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ICC celebrates first International Building Safety Day

Mohamed Amer, regional director of Operations at ICC MENA. (Image source: ICC MENA)


On 22 May, the International Code Council (ICC) marked the first-ever International Building Safety Day.

The organisation stated that this day is dedicated to promoting and celebrating building safety and the benefits it provides to our communities' health and welfare. It also recognises the significant progress made in ensuring the safety of our built environment, while acknowledging the challenges that remain and planning for the future.

Middle East's commitment to building safety

The Middle East has seen a rapid construction boom in recent years, transforming skylines and infrastructure across the region. Alongside this growth, a focus on building safety has emerged as a critical priority. Many countries have adopted stricter building codes, established dedicated building safety authorities, and invested in fire and structural safety provisions and awareness campaigns.

Dubai has established itself as a frontrunner in building safety with its comprehensive Dubai Building Code (DBC), referencing international standards from the ICC. The DBC is regularly updated to ensure its regulations reflect the latest advancements in construction practices and safety protocols.

Saudi Arabia is also making significant strides in building safety, utilising the I-Codes as the base of their codes. This approach ensures safety while adapting regulations to specific needs, upholding global safety benchmarks.

Oman is poised to join the ranks of regional safety leaders. Partnering with the ICC, Oman is developing a set of six building codes expected to be finalised by early 2026. These codes will be based on the latest international codes (I-Codes), ensuring Oman's building industry adheres to the most up-to-date safety practices. The focus on sustainability and technology integration further strengthens Oman’s commitment to a safe and future-proof construction sector.

These initiatives by Dubai, Saudi Arabia, and Oman demonstrate a collective commitment to building safety in the Middle East. Improved regulations and enforcement have led to a decrease in construction-related accidents and building collapses. Advancements in fire safety measures, particularly in high-rise buildings, have also contributed to a safer living and working environment.

Building resilience for the future

The Middle East faces unique challenges in building safety due to extreme temperatures, high levels of sun exposure, and frequent sandstorms. Daily temperature fluctuations can significantly impact the storage and lifespan of building materials, such as adhesives, paints, and sealants. Highly heat-resistant materials are essential to reduce heat gain and loss. Additionally, all pipes—water, gas, sewage—require increased insulation to counter extreme temperature variations, preventing warping or leaks.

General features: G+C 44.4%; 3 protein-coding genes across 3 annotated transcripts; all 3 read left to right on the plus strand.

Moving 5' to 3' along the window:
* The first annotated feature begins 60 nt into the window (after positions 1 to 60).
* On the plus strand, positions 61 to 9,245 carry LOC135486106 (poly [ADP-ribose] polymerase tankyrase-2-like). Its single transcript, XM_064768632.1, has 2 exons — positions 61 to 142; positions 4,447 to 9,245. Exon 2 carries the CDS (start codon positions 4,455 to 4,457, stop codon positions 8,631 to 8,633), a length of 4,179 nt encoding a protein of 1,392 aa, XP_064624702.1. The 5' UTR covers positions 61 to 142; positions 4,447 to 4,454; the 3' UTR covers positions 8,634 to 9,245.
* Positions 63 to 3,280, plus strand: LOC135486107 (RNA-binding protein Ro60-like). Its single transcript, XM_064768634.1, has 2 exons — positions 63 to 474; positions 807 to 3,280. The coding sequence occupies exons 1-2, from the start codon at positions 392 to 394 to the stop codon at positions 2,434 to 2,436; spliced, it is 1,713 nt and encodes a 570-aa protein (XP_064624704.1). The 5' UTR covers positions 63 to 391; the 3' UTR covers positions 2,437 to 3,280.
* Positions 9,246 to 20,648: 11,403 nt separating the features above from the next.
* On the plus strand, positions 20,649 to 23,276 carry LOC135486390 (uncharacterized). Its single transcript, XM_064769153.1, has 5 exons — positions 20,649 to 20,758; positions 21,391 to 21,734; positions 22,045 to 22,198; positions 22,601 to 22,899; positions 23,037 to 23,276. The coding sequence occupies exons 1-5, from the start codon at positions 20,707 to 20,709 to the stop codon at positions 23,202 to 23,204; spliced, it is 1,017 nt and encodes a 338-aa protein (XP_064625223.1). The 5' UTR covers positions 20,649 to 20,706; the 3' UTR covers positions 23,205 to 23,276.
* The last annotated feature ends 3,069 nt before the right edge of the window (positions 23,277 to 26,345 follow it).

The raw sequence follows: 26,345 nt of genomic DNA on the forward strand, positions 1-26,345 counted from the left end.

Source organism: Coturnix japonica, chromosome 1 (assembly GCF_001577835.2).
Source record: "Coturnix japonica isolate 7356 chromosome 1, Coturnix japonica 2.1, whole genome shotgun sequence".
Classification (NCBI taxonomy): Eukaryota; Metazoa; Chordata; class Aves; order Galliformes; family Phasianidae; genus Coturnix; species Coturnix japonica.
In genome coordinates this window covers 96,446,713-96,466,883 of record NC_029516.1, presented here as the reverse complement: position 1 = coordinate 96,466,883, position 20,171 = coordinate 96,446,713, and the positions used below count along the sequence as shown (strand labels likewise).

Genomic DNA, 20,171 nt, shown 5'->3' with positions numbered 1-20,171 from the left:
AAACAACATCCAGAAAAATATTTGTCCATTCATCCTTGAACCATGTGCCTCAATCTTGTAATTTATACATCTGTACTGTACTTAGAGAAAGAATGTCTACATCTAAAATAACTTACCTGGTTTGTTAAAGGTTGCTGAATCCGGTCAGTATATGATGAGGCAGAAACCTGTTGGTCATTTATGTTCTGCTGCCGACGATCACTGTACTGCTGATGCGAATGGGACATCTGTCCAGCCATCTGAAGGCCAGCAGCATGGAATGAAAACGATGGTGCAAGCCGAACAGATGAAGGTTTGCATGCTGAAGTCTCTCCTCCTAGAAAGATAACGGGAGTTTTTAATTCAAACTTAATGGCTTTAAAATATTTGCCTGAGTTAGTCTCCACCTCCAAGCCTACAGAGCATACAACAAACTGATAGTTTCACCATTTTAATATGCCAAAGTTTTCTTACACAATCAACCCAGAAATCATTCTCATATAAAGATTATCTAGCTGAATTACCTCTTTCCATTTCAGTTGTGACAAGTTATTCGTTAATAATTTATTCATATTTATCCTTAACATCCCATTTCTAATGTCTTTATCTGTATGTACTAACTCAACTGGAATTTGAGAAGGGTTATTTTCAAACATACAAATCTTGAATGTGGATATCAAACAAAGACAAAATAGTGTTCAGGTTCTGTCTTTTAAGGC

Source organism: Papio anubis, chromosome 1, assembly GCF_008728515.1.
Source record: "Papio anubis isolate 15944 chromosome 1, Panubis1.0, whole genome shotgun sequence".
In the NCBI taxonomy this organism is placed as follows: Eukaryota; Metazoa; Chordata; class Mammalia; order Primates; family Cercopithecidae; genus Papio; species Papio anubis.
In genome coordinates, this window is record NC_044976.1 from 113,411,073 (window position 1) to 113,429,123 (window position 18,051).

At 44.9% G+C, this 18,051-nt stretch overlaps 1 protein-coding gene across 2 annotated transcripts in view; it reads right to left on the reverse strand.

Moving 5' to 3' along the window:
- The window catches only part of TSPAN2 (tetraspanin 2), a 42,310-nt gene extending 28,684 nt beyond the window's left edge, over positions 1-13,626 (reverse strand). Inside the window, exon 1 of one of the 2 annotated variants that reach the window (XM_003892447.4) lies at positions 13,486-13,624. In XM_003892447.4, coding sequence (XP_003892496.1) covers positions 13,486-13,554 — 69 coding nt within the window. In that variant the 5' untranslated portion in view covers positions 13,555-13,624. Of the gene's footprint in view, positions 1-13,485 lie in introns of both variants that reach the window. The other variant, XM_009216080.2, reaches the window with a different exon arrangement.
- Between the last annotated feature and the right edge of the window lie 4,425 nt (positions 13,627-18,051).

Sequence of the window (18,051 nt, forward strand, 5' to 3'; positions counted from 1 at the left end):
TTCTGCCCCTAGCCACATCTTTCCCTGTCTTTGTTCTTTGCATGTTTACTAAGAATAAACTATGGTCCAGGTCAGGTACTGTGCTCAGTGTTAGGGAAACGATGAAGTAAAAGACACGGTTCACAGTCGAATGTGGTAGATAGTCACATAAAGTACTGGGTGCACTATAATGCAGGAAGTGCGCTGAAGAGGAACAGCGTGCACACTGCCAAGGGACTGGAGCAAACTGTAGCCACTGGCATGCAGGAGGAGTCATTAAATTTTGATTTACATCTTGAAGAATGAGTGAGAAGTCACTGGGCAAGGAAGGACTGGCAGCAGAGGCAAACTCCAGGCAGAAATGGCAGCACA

To address these challenges, countries in the Middle East are increasingly turning to the International Code Council (ICC) suite of building safety solutions. This family of solutions provides a rigorous and internationally recognised system for evaluating building products and materials, ensuring they meet the highest safety standards and are suitable for the region's specific climate and conditions. By utilising these services, countries can create a safer built environment while promoting innovation and the use of advanced building technologies.

The continued focus on building safety, combined with the adoption of advanced technologies and collaborative efforts, will help the Middle East create a more resilient and secure built environment. Embracing innovation and maintaining rigorous safety standards will ensure that the region's construction boom leads to sustainable and safe development for the future.

"The future of building safety in the Middle East lies in innovation and collaboration," said Mohamed Amer, regional director of Operations at ICC MENA. "Embracing new construction techniques and materials can improve the resilience and sustainability of buildings. Exploring new methods of construction like offsite construction and 3D concrete printing can significantly contribute to reduction in material waste, enhanced construction quality, more controlled and more accessible work environments, and optimised project timelines.”

Building codes need to evolve to incorporate sustainable construction practices, ensuring long-term environmental benefits alongside safety considerations. Continued public awareness campaigns and educational programs can empower individuals to identify and report safety hazards. Additionally, fostering knowledge-sharing between government agencies, construction professionals, and the public is key to achieving a collective focus on safety.

International Building Safety Day is a reminder that our built environment plays a vital role in our lives. By celebrating past achievements, acknowledging present challenges, and embracing innovation and sustainability practices, we can build a safer, more resilient future for the Middle East."